Gall stone disease - PowerPoint PPT Presentation

gall stone disease n.
Download
Skip this Video
Loading SlideShow in 5 Seconds..
Gall stone disease PowerPoint Presentation
Download Presentation
Gall stone disease

play fullscreen
1 / 38
Gall stone disease
357 Views
Download Presentation
kelvin
Download Presentation

Gall stone disease

- - - - - - - - - - - - - - - - - - - - - - - - - - - E N D - - - - - - - - - - - - - - - - - - - - - - - - - - -
Presentation Transcript

  1. Gall stone disease

  2. Anatomy

  3. Gallstone Pathogenesis • Bile contains: • Cholesterol • Bile salts • Phospholipids • Bilirubin • Gallstones are formed when cholesterol or bilirubinate are supersaturated in bile and phospholipids are decreased

  4. Gallstone Pathogenesis • Stone formation is: • Initiated by cholesterol or bilirubinate super saturation in bile • Continued to crystal nucleation (microlithiais or sludge formation) • And gradually stone growth occur • Gallstone types • Cholesterol • Pigment • Brown • Black

  5. Risk Factors for Gallstones • Obesity  • Rapid weight loss    • Childbearing    • Multiparity    • Female sex    • First-degree relatives    • Drugs: ceftriaxone, postmenopausal estrogens, • Total parenteral nutrition    • Ethnicity: Native American (Pima Indian), Scandinavian    • Ileal disease, resection or bypass    • Increasing age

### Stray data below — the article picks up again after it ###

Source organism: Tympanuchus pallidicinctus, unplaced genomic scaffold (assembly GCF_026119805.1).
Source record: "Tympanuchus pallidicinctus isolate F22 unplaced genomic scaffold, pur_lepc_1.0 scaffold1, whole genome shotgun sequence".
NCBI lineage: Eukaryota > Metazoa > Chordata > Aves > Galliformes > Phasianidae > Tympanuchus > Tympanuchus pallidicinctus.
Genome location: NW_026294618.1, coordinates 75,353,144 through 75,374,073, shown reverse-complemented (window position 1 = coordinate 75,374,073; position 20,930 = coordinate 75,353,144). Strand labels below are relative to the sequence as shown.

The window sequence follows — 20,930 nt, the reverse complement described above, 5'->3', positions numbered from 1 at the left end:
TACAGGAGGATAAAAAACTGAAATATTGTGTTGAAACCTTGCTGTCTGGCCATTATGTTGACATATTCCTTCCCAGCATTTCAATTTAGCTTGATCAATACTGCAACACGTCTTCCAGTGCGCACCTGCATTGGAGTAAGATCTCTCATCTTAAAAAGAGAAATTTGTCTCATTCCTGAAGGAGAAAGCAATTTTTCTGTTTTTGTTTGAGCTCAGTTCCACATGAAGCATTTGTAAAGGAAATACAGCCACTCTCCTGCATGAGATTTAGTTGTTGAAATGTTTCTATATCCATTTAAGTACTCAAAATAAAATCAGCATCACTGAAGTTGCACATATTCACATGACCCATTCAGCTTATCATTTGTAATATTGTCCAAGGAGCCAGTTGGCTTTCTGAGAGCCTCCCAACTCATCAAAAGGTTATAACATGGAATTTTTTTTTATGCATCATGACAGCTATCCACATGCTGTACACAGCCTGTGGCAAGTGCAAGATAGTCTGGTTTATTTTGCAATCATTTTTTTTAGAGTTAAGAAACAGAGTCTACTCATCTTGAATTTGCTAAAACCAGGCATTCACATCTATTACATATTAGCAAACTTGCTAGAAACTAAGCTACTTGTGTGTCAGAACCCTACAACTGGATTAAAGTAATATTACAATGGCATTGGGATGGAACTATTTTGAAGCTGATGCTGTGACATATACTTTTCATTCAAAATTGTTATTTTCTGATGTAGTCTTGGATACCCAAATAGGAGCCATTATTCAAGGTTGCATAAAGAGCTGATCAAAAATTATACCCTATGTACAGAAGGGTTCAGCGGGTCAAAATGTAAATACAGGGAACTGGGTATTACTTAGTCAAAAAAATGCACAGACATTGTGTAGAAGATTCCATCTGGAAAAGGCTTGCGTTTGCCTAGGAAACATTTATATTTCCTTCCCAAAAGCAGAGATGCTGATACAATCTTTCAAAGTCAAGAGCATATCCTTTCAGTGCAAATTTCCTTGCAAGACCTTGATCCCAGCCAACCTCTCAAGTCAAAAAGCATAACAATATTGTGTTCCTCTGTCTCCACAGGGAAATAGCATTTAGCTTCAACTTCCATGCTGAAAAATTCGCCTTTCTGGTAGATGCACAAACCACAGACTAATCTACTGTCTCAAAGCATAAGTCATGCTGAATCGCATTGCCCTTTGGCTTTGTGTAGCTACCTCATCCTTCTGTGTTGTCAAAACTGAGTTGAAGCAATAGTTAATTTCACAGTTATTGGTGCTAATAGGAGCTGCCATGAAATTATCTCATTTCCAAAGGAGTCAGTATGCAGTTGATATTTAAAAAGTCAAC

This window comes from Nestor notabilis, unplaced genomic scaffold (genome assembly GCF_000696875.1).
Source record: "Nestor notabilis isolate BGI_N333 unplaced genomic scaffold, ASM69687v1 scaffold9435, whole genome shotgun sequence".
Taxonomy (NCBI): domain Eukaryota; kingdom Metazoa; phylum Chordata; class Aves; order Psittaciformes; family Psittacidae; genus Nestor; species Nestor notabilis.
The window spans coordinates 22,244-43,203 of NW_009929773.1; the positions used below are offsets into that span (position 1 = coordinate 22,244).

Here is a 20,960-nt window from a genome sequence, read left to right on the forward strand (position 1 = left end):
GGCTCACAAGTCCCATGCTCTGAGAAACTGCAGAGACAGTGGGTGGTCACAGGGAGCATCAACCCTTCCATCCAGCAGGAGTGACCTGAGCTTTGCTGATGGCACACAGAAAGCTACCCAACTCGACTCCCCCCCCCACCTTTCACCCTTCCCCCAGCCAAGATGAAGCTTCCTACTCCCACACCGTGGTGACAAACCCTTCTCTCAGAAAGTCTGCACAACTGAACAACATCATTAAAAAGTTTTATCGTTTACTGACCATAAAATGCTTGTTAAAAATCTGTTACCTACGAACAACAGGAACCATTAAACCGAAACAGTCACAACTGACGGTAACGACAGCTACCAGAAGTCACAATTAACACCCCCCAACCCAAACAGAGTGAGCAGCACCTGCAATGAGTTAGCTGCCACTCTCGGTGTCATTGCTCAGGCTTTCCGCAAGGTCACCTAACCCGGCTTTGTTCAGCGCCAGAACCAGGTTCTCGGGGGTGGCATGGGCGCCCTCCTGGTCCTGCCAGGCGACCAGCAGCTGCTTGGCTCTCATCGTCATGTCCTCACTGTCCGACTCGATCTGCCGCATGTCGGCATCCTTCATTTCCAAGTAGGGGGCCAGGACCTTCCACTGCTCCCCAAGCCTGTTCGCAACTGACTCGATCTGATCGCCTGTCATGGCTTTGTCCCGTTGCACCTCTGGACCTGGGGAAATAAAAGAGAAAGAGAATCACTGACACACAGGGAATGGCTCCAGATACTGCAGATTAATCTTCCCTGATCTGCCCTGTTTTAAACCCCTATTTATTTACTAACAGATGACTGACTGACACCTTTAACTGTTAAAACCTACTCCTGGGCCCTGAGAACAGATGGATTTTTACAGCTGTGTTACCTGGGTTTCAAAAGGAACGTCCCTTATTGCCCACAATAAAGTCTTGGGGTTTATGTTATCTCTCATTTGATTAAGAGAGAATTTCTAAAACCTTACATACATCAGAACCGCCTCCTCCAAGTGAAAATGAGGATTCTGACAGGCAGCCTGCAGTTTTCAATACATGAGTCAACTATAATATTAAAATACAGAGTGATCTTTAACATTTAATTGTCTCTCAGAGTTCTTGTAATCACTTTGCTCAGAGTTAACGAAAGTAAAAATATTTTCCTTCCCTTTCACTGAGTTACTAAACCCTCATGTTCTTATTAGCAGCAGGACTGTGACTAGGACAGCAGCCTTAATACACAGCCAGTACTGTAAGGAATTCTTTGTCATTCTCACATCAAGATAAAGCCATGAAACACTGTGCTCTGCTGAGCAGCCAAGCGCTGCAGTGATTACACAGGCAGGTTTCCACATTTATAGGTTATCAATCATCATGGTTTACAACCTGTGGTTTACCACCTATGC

6. Asymptomatic Gallstone • Incidentally found gallstone in ultrasound exam for other problems • Many individuals are concerned about the problem • Sometimes pt. has vague upper abdominal discomfort and dyspepsia which cannot be explained by a specific disease • If other work up are negative may be • Routine cholecystectomy is not indicated

  7. Definitions • Biliary colic • Wax/waning postprandial epigastric/RUQ pain due to transient cystic duct obstruction by stone • No fever, No leukocytosis, Normal LFT

  8. Gall bladder ultrasound • Shows gallstones • the acoustic shadow due to absence of reflected sound waves behind the gallstone → → ►

  9. Definitions • Chronic cholecystitis • Recurrent bouts of biliary colic leading to chronic GB wall inflammation/fibrosis. • No fever, No leukocytosis, Normal LFT

  10. Recurrent inflammatory process due to recurrent cystic duct obstruction, 90% of the time due to gallstones • Overtime, leads to scarring/wall thickening • Attacks of biliary colic may occur overtime

  11. Differential diagnosis of RUQ pain • Biliary disease • Acute or chronic cholecystitis • CBD stone • cholangitis • Inflamed or perforated peptic ulcer • Pancreatitis • Hepatitis • Rule out: • Appendicitis, renal colic, pneumonia, pleurisy and …